China to add the Philippines to English-speaking country list and lower the qualification threshold for teachers

2016-11-01 09:52Global Times Editor: Li Yan ECNS App Download
Sixto Julio Piso, a Filipino English teacher gives a class at the Beanstalk International School. (Photo/Courtesy of Sixto Julio Piso)

Sixto Julio Piso, a Filipino English teacher gives a class at the Beanstalk International School. (Photo/Courtesy of Sixto Julio Piso)

When 33-year-old Filipino Sixto Julio Piso, who works as an English language, music, and art teacher at the Beanstalk International School in Beijing, heard the news that the restrictions on foreign English language teachers from the Philippines might be relaxed in China, he was very glad.

"I saw on social media that the Chinese government is considering adding the Philippines to the list of native English speaking countries for English teachers," said Piso. "If it comes true, it is really good news for us."

During Philippine President Rodrigo Duterte's recent visit to China, both sides signed many agreements to improve the bilateral relations between China and the Philippines.

A staff member at the State Administration of Foreign Experts Affairs (SAFEA), who prefers to remain anonymous, told Metropolitan that they are considering lowering the threshold for Filipino teachers, but the policy roll out date is yet to be determined.

Filipino teachers and schools interviewed by Metropolitan are already welcoming the possibility, although the parents may have a different opinion.

Before coming to China in 2015, Piso taught English in the Philippines for 10 years. He said that many Filipino teachers are graduates and certified teachers in their country, but due to their "non-native English speaker" status in China, they are often rejected by a school or training center.

Noli Castillano Apachicha, 38, is another Filipino teacher. He has been teaching in Beijing for nine years, and currently works at RISE English, a language training school. He recalled that there were some cases where he was not considered for a job because of his background and skin color.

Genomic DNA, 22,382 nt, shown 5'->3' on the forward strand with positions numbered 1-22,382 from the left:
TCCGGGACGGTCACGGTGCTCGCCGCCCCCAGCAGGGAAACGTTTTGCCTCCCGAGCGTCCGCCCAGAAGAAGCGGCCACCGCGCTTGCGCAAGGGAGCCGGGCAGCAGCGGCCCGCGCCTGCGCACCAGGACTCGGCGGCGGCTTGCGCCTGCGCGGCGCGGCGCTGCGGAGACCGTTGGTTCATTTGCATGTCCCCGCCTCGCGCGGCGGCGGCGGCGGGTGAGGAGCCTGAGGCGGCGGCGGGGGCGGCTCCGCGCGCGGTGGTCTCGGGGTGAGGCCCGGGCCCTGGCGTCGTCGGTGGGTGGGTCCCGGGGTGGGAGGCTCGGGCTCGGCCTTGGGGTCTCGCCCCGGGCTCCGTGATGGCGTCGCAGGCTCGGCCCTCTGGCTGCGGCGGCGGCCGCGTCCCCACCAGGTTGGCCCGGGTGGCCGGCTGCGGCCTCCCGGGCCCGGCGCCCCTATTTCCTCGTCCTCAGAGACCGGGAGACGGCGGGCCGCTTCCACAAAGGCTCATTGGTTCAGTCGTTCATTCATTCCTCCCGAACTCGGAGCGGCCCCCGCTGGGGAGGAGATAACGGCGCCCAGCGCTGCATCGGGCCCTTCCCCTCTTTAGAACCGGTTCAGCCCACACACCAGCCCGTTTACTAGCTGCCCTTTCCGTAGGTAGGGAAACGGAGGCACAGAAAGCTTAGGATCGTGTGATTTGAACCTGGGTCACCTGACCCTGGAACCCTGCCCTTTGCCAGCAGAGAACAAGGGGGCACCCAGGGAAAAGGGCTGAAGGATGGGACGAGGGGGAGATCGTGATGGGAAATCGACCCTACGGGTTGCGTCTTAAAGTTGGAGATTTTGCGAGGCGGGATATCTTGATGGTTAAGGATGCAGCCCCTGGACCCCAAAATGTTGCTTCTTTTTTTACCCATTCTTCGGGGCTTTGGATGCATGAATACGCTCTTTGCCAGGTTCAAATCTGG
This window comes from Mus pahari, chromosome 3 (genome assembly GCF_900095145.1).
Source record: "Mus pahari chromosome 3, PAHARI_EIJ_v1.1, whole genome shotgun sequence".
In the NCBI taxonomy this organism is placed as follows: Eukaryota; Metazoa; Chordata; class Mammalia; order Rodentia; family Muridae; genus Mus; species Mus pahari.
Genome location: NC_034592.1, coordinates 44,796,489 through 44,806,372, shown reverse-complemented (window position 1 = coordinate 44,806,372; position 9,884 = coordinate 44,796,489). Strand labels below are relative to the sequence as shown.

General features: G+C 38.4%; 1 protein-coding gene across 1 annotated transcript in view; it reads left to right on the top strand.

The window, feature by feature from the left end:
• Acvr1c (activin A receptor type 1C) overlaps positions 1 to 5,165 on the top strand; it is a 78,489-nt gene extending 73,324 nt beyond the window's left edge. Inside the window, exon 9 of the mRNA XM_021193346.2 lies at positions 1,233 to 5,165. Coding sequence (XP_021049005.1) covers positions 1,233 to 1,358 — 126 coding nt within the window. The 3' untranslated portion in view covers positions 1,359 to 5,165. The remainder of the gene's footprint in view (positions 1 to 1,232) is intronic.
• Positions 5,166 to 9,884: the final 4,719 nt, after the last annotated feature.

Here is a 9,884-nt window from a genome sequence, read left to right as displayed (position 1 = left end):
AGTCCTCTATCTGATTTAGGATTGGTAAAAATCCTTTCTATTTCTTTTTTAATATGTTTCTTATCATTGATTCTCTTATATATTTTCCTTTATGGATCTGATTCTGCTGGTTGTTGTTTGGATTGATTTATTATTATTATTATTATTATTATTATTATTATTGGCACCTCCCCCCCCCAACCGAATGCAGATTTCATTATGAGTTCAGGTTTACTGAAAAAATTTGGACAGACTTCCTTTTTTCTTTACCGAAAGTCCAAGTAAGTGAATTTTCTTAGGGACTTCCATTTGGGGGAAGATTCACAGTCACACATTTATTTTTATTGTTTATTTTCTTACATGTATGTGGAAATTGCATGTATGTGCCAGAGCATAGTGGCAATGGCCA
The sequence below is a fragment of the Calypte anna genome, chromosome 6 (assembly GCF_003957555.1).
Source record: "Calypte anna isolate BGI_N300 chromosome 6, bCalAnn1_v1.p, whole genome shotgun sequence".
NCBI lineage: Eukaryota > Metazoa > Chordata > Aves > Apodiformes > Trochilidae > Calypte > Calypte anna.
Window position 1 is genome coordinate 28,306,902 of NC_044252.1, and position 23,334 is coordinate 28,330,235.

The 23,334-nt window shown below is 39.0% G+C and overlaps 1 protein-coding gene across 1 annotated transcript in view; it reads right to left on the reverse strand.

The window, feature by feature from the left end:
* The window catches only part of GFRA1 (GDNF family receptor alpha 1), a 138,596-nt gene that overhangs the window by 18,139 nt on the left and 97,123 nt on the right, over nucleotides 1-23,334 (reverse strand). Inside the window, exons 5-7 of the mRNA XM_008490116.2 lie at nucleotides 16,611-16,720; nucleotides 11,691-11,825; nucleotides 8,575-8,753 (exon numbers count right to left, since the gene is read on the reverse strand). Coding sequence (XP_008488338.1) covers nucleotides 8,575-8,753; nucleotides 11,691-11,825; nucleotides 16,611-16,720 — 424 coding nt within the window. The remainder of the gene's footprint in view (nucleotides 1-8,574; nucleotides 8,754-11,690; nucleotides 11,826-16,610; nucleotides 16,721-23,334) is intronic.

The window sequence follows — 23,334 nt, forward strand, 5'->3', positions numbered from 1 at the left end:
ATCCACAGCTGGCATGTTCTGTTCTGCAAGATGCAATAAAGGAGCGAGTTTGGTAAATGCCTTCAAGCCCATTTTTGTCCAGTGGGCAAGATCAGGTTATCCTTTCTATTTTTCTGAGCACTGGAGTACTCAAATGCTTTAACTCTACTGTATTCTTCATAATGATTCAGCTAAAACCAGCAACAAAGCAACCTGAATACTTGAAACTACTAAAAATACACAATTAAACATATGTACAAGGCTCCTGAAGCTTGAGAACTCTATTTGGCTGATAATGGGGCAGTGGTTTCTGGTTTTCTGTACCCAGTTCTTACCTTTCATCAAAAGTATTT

"Some parents are very particular about natives, and we are not given a chance to showcase our teaching capabilities. But after we are given a chance to teach, some Chinese parents realize that Filipino teachers are also good," said Apachicha.

He thinks that compared with other non-natives, Filipinos are more culturally diverse individuals, and many of them speak English with an American accent, which is preferred by many Chinese parents.

"Young Filipinos have a strong American background, and they can easily get an American accent without many difficulties in speaking. They are born to be good speakers," he said.

Christopher Lipinski, an American and the principal of Joystar International Kindergarten, applauded SAFEA's decision as a move in the right direction.

He said opening up doors to teachers from the Philippines gives schools a better chance at finding quality teachers who love their profession.

"While I understand that placing nationality requirements on English language teachers aims to provide China with teachers with proper accents, there are many other factors that determine whether or not someone is a good teacher," said Lipinski.

He said other qualities, such as patience and respect for the students are also attributes of a good teacher. "[These qualities] are much harder to measure, but I'm confident that over time, SAFEA will use more nuanced ways to improve the quality of teachers in China."

Despite the possible loosening of the laws, the mother of a girl at an international kindergarten, surnamed Wang, still prefers Western English-speaking teachers for her daughter.

"Besides standard accents, Western teachers have a better knowledge of Western culture and experiences," said Wang. "But if the school strongly recommends a qualified, experienced, non-native English language teacher, say from the Philippines, and my daughter loves him or her very much, I will consider it."

Lipinski hopes that Chinese parents can become more accepting of non-native English language teachers. He said during his four-year career as an educator in China, he had met some good teachers with standard English accents from non-native countries, who he thinks should not be banned from teaching simply due to their nationality.

"While there may be an initial pushback against teachers from the Philippines, I believe that parents can quickly realize who is a good teacher after their children have spent time in the class," said Lipinski.


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